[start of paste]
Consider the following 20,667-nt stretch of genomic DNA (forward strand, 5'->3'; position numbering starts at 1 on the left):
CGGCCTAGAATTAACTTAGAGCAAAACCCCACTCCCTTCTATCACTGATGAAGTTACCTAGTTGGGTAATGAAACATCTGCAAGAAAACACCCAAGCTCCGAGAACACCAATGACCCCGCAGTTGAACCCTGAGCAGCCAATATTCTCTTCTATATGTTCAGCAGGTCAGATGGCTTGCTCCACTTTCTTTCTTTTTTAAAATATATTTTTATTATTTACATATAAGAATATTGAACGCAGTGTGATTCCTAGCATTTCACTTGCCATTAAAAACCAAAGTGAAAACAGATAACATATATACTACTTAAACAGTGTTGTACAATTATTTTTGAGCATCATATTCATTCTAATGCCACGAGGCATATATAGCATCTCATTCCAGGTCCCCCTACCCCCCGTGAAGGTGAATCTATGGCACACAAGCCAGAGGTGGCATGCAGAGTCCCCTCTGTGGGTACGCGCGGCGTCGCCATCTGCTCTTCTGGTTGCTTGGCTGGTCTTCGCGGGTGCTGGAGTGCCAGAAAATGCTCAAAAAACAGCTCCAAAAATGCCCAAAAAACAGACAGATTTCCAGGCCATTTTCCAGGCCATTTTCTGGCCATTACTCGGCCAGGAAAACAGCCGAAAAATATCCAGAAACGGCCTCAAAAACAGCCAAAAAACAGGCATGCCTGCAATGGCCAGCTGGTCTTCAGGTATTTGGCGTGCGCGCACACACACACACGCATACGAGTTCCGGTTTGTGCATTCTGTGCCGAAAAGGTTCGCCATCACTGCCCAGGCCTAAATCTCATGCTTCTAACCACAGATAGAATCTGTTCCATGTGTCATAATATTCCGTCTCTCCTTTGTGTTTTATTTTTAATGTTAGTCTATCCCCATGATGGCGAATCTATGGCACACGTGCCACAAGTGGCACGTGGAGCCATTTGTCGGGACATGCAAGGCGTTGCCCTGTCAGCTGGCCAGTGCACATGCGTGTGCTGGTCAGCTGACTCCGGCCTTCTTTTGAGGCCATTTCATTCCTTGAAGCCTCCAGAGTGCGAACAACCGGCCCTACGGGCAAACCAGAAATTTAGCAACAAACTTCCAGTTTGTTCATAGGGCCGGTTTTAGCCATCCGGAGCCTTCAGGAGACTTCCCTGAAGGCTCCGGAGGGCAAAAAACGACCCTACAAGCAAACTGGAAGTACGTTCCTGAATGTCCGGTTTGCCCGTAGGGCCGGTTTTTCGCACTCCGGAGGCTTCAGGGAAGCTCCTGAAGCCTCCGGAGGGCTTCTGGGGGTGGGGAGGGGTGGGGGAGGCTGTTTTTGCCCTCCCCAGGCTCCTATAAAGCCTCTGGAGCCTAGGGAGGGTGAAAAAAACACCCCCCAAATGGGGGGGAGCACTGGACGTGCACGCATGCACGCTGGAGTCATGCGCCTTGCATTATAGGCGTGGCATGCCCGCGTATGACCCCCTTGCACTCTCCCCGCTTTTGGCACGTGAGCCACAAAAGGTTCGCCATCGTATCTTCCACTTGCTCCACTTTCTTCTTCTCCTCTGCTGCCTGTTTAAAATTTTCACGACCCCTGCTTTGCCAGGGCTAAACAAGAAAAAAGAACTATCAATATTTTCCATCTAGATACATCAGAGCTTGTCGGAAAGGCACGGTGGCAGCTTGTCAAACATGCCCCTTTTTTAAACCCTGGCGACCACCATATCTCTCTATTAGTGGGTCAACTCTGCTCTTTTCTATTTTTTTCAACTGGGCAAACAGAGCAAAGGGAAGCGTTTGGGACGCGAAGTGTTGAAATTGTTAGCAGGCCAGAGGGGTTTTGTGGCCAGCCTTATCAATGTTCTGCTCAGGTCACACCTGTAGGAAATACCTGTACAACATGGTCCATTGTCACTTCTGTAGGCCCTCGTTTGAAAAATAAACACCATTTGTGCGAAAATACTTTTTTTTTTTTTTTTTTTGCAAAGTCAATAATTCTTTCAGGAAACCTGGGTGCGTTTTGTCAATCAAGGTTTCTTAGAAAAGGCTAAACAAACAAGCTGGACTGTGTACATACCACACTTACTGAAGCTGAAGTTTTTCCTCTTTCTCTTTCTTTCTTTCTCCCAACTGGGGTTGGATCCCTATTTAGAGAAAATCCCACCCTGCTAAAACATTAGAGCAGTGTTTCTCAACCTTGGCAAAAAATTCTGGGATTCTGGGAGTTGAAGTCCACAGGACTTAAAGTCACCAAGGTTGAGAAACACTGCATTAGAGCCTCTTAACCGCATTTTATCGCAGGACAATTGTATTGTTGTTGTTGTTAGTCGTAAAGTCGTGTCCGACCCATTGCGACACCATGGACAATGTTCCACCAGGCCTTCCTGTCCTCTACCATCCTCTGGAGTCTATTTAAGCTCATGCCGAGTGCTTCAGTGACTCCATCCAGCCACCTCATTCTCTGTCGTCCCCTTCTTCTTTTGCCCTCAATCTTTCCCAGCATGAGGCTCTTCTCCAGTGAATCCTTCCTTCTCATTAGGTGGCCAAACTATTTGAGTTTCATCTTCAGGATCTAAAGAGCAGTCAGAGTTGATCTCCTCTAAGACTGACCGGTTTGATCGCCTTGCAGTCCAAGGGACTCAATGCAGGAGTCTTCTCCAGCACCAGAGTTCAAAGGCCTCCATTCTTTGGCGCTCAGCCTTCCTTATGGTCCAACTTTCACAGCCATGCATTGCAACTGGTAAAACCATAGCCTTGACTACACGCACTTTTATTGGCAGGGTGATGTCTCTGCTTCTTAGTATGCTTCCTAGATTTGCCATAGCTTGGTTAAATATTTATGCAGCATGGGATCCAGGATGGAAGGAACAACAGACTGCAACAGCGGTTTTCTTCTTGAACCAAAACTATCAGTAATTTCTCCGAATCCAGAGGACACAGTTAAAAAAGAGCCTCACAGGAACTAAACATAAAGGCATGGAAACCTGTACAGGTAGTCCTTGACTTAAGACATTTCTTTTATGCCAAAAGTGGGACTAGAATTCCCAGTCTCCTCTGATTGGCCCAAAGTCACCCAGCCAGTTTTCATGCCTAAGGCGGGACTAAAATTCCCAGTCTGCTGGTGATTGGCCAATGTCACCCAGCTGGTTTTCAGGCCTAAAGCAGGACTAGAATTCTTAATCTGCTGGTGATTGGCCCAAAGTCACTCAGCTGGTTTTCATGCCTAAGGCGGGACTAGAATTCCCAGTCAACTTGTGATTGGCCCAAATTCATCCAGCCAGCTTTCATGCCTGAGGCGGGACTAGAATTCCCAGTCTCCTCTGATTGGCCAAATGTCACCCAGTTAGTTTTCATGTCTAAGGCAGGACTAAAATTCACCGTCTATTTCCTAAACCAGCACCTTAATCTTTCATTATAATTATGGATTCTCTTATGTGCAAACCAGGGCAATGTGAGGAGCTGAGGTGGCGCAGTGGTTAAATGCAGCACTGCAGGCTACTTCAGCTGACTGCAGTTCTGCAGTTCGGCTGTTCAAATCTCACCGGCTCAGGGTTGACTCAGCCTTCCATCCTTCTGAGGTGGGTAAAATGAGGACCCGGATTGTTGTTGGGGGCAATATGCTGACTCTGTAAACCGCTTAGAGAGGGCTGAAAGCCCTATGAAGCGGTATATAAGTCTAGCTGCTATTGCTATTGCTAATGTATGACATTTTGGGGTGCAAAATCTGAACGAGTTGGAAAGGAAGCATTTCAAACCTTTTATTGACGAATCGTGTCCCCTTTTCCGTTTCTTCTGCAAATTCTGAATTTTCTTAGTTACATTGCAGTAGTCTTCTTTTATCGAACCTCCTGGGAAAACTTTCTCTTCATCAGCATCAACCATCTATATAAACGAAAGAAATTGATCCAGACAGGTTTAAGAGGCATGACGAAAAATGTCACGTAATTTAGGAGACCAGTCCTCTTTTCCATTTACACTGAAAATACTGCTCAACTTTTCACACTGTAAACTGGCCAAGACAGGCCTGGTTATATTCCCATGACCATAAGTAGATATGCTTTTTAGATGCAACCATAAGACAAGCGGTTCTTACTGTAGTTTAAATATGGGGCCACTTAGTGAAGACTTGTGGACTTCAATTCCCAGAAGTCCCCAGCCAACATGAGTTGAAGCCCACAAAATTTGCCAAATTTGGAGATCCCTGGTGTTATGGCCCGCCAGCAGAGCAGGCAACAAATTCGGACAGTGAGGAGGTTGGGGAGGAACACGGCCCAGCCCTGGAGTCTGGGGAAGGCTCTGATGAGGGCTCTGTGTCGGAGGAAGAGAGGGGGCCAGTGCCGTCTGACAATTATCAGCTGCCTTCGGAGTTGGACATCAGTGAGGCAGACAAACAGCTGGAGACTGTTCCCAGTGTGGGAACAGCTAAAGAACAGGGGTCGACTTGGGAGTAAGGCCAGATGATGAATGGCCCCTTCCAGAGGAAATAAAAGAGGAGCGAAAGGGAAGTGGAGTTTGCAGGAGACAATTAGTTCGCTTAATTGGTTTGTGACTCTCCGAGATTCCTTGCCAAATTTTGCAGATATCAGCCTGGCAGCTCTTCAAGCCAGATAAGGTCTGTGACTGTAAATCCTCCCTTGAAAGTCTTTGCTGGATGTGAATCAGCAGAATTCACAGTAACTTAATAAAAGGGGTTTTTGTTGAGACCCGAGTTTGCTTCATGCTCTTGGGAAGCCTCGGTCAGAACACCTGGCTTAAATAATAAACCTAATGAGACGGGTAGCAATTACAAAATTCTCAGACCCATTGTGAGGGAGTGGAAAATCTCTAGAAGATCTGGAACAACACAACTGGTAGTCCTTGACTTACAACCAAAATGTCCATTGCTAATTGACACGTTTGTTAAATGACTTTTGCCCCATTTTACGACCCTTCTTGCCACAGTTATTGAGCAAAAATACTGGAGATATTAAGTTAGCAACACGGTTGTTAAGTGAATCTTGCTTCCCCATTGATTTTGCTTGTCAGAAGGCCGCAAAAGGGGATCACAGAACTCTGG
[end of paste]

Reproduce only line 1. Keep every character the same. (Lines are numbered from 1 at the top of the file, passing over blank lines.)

Consider the following 20,667-nt stretch of genomic DNA (forward strand, 5'->3'; position numbering starts at 1 on the left):